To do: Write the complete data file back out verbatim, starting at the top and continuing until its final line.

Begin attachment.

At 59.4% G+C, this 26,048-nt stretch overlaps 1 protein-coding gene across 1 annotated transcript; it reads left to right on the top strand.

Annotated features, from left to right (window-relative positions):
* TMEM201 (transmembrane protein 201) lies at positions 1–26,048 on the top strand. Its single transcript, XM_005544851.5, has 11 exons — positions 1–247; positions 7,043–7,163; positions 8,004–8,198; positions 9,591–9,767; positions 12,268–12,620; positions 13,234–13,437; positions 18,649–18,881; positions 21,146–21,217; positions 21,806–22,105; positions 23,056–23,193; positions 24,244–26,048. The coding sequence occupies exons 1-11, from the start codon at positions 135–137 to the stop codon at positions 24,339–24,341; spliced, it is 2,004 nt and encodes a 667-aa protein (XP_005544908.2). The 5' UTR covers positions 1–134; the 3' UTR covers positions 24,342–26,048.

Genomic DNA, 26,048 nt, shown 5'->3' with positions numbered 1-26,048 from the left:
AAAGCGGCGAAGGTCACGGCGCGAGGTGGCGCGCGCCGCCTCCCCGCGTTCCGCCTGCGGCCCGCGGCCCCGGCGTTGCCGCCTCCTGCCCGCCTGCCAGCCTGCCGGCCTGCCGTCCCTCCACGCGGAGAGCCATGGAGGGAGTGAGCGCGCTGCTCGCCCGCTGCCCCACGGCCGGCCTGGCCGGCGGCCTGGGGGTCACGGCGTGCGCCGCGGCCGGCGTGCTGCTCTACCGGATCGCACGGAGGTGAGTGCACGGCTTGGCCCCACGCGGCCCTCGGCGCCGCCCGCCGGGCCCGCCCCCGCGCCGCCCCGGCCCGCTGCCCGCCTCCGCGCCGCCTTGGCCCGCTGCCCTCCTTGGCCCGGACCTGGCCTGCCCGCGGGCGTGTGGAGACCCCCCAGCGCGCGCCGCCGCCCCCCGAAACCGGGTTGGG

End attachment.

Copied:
At 59.4% G+C, this 26,048-nt stretch overlaps 1 protein-coding gene across 1 annotated transcript; it reads left to right on the top strand.

Annotated features, from left to right (window-relative positions):
* TMEM201 (transmembrane protein 201) lies at positions 1–26,048 on the top strand. Its single transcript, XM_005544851.5, has 11 exons — positions 1–247; positions 7,043–7,163; positions 8,004–8,198; positions 9,591–9,767; positions 12,268–12,620; positions 13,234–13,437; positions 18,649–18,881; positions 21,146–21,217; positions 21,806–22,105; positions 23,056–23,193; positions 24,244–26,048. The coding sequence occupies exons 1-11, from the start codon at positions 135–137 to the stop codon at positions 24,339–24,341; spliced, it is 2,004 nt and encodes a 667-aa protein (XP_005544908.2). The 5' UTR covers positions 1–134; the 3' UTR covers positions 24,342–26,048.

Genomic DNA, 26,048 nt, shown 5'->3' with positions numbered 1-26,048 from the left:
AAAGCGGCGAAGGTCACGGCGCGAGGTGGCGCGCGCCGCCTCCCCGCGTTCCGCCTGCGGCCCGCGGCCCCGGCGTTGCCGCCTCCTGCCCGCCTGCCAGCCTGCCGGCCTGCCGTCCCTCCACGCGGAGAGCCATGGAGGGAGTGAGCGCGCTGCTCGCCCGCTGCCCCACGGCCGGCCTGGCCGGCGGCCTGGGGGTCACGGCGTGCGCCGCGGCCGGCGTGCTGCTCTACCGGATCGCACGGAGGTGAGTGCACGGCTTGGCCCCACGCGGCCCTCGGCGCCGCCCGCCGGGCCCGCCCCCGCGCCGCCCCGGCCCGCTGCCCGCCTCCGCGCCGCCTTGGCCCGCTGCCCTCCTTGGCCCGGACCTGGCCTGCCCGCGGGCGTGTGGAGACCCCCCAGCGCGCGCCGCCGCCCCCCGAAACCGGGTTGGG